Young bulls need protein

Feeding a bull a proper diet early in its life is critical to how it performs as a sire, says Dr. John Kastelic, head of the University of Calgary’s department of production animal health.

Studies have shown that bulls that get their full energy and protein requirements, or more, have larger testes and therefore will have more sperm available.

He cited studies in which bulls were weaned at eight weeks and then fed 70, 100 and 130 percent of their energy and protein needs, plus all the necessary minerals and vitamins, from the ages of 10 to 70 weeks.

“The bulls on the high diet consistently had larger testes,” Kastelic told the Saskatchewan Beef Industry Conference.

“The bulls on the high diet reached puberty about a month or more earlier than the bulls on the low diet.”

The testes of the bulls fed the high diet weighed 20 percent more than those on the low diet and also had 40 percent more sperm.

The study was repeated with the same diets but only from ages 10 to 30 weeks. After that, the bulls all received the medium diet, or actual requirements.

“Even though the differential feeding stopped at 30 weeks, we had persistent differences in testes size,” Kastelic said. “What they eat early on, prior to 30 weeks, is a huge, huge influence on testicular development and sperm production.”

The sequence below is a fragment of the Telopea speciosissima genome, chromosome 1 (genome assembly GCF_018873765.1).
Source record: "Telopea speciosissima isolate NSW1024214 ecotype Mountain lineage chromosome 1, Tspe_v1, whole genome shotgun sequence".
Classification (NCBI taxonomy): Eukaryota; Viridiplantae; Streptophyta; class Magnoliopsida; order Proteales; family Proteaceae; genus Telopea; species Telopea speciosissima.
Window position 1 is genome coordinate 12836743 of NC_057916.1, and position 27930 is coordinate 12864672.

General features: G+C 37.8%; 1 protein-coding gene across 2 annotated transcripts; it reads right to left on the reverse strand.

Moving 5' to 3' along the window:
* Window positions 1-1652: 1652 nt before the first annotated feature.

Again, puberty was earlier for those that had been on the high diet, testes weighed 20 percent more and sperm production was 20 to 30 percent greater.

Sperm quality was similar in all the bulls.

Kastelic said producers want bulls to grow fast and gain about 2.5 pounds a day before weaning.

“Based on that, there is justification for creep feeding bulls both energy and protein,” he said.

He also said it is important not to underfeed bulls before weaning and then overfeed them to compensate.

“We have committed those bulls to delayed puberty, smaller testes, lower sperm,” he said.

“A bull that’s underfed prior to weaning, we can’t catch him up.”

High-energy diets fed to bulls after weaning are not recommended. They can lead to liver abscesses and other medical conditions, fat deposits in the scrotum and decreased sperm production and quality, he said.

Kastelic also reminded producers that testicular temperature should be 4 to 6 C below body temperature to produce normal sperm.

Common causes of testicular warming include scrotal inflammation from poor bedding or frostbite, fever from pneumonia or foot rot, or the bull spending a lot of time lying down because of lameness.

Late summer breeding in hot weather can also cause problems. Kastelic said temperatures higher than 25 C can lead to testicular warming.


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